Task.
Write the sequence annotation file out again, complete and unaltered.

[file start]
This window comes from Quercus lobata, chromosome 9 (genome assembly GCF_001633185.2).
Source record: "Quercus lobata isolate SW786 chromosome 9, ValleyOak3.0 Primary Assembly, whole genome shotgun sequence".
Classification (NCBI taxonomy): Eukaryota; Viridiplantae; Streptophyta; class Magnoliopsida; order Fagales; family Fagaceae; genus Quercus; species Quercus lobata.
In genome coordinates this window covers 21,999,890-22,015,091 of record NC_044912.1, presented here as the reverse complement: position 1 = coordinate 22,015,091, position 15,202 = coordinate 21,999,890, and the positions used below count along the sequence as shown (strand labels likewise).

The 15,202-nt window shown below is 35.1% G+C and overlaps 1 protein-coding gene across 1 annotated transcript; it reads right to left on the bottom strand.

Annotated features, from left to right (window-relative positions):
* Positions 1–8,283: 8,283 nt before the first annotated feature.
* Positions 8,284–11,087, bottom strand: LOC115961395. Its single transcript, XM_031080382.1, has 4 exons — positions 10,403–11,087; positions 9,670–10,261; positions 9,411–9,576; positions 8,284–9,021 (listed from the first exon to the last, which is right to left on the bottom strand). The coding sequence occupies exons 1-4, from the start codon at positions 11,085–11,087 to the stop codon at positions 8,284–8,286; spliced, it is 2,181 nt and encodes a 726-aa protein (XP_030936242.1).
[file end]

This window comes from Quercus lobata, chromosome 9 (genome assembly GCF_001633185.2).
Source record: "Quercus lobata isolate SW786 chromosome 9, ValleyOak3.0 Primary Assembly, whole genome shotgun sequence".
Classification (NCBI taxonomy): Eukaryota; Viridiplantae; Streptophyta; class Magnoliopsida; order Fagales; family Fagaceae; genus Quercus; species Quercus lobata.
In genome coordinates this window covers 21,999,890-22,015,091 of record NC_044912.1, presented here as the reverse complement: position 1 = coordinate 22,015,091, position 15,202 = coordinate 21,999,890, and the positions used below count along the sequence as shown (strand labels likewise).

The 15,202-nt window shown below is 35.1% G+C and overlaps 1 protein-coding gene across 1 annotated transcript; it reads right to left on the bottom strand.

Annotated features, from left to right (window-relative positions):
* Positions 1–8,283: 8,283 nt before the first annotated feature.
* Positions 8,284–11,087, bottom strand: LOC115961395. Its single transcript, XM_031080382.1, has 4 exons — positions 10,403–11,087; positions 9,670–10,261; positions 9,411–9,576; positions 8,284–9,021 (listed from the first exon to the last, which is right to left on the bottom strand). The coding sequence occupies exons 1-4, from the start codon at positions 11,085–11,087 to the stop codon at positions 8,284–8,286; spliced, it is 2,181 nt and encodes a 726-aa protein (XP_030936242.1).